By contrast the Lexington style sauce (+tomatoes) and shoulder doesn't really appear anywhere else except western North Carolina. Tragically so I might add. Even when I was talking to the patriarch of Lexingtion BBQ himself, Charles Stamey, he was skeptical of the possibility of Lexington BBQ becoming widespread in popularity.

I'd also disagree with the sentiment that 3/4 of the state knows how to BBQ. A good proportion of state doesn't even eat Carolina BBQ. If you head around the Charlotte area, BBQ comes from a gasser and is drenched in a Kraft-processed 'BBQ sauce'.
Quote:
Originally Posted by Boshizzle View Post
Whoa! I'm not trying to start a NC civil war here!
Hey, I'm just pokin'. I'm from NC so I'm entitled. I like eastern and western NC styles, but I'm partial to the "Lexington" style. And most of the people who eat gassed KC-Masterpiece Q are city folk who don't know any better, bless their hearts. Once you feed them some real bbq, they come around, unless they're yankee transplants. I learned a lot about bbq cooking from my eastern NC FIL, whom I helped for years roasting whole hogs over hickory coals that were burned down in a seperate barrel. It was delicious, tender, succulent bbq, which he then drowned in pure vinegar and red pepper.
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Unread 01-14-2013, 04:59 PM   #67
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You can tell people are passionate about BBQ!! Not all Charlotte people use a gasser. With that said there is very few restaurants in this area that cooks real bbq on real pits. Most of the old places have shut down. That's why I have put so much effort into my home cooking.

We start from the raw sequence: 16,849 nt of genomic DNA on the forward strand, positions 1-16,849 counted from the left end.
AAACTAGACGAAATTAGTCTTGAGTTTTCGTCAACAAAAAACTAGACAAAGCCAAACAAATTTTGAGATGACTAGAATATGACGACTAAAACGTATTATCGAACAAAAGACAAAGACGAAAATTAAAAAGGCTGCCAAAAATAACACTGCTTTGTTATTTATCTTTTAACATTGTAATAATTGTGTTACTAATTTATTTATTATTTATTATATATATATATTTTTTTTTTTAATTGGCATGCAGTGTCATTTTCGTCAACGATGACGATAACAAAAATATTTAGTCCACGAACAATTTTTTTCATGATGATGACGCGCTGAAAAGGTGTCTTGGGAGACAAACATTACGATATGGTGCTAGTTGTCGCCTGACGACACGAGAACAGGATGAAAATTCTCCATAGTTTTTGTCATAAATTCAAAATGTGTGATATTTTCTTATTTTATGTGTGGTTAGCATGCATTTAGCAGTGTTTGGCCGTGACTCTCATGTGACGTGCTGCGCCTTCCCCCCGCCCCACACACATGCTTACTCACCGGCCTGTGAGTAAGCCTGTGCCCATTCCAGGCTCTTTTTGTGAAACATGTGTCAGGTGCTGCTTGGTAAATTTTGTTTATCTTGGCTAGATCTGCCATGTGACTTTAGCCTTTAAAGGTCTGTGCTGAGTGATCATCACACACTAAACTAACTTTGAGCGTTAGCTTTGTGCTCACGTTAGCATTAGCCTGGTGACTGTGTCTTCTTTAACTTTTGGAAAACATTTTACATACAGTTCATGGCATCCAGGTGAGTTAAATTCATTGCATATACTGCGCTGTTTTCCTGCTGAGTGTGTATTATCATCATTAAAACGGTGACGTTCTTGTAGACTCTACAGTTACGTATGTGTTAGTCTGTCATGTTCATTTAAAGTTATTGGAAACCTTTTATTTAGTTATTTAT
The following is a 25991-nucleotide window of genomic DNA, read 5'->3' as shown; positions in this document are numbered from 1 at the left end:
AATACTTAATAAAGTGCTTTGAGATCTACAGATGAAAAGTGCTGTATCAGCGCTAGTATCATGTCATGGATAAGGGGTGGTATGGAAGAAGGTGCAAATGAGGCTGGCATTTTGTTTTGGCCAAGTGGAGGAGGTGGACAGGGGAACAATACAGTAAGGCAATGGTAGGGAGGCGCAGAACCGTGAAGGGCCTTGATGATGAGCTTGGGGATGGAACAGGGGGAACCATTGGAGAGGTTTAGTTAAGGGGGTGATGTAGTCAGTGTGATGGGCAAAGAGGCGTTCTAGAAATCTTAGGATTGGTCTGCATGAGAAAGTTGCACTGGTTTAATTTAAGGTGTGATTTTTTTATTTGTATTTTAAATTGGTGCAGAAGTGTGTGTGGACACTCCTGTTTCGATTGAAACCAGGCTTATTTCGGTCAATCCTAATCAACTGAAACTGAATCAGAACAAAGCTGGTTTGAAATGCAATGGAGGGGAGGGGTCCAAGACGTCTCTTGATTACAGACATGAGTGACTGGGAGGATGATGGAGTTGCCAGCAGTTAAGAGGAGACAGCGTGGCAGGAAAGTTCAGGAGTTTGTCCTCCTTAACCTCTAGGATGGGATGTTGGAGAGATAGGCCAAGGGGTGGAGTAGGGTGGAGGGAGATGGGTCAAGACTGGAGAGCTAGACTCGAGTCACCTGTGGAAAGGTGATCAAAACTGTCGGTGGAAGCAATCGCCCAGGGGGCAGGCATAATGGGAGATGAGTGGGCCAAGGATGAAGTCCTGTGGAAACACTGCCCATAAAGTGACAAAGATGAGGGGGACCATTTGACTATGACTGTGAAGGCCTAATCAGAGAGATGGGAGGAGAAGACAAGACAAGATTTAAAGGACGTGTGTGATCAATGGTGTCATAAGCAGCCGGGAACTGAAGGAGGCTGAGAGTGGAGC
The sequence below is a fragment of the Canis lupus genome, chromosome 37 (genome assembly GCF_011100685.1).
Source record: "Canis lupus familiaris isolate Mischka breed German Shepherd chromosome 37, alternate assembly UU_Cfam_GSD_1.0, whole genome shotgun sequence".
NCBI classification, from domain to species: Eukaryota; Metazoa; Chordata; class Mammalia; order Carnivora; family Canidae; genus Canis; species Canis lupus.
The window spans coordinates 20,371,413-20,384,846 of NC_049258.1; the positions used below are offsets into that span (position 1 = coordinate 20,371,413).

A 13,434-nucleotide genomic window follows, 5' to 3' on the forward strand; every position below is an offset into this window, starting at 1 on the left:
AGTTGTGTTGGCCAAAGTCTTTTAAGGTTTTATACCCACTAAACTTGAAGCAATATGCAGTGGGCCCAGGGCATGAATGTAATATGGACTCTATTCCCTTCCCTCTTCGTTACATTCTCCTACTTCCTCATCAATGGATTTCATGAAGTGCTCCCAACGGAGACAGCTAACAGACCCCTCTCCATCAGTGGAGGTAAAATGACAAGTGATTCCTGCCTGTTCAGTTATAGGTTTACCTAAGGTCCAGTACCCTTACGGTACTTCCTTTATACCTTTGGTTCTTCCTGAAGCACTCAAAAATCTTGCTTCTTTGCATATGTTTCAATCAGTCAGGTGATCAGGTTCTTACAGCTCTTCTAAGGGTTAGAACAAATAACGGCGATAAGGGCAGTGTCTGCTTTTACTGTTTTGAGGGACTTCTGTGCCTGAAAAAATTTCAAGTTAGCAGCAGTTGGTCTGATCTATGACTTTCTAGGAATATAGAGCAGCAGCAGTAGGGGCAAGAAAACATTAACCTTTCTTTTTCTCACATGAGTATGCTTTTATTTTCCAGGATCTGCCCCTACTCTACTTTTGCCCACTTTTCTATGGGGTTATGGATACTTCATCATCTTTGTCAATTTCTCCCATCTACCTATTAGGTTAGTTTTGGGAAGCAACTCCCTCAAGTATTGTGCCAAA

It's very easy to start a civil in NC about BBQ. Too many people here don't know their history.
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Unread 01-14-2013, 05:37 PM   #68
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It would have definitely been interesting to have seen whole hog on the NC episode, but it probably wasn't in the budget.
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Unread 01-14-2013, 07:27 PM   #69
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From what I understand the original pit style places are family owned and operated. As long as it stays in the family the original pit can stay operational. Once the business is sold to somebody on the outside, the law changes and NSF equipment is required.

That's what I was told.

Either way, Carolina BBQ is awesome from one of the state to the other.
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Unread 01-14-2013, 07:28 PM   #70
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Skylight Inn was cooking on a BQ Grill and just ordered another one.
Clyde Coopers was cooking on a Wilmington Grill.

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I really liked the BQ grills that two of the competitors were cookin on. They were BQs correct?
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Unread 01-14-2013, 08:07 PM   #71
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Quote: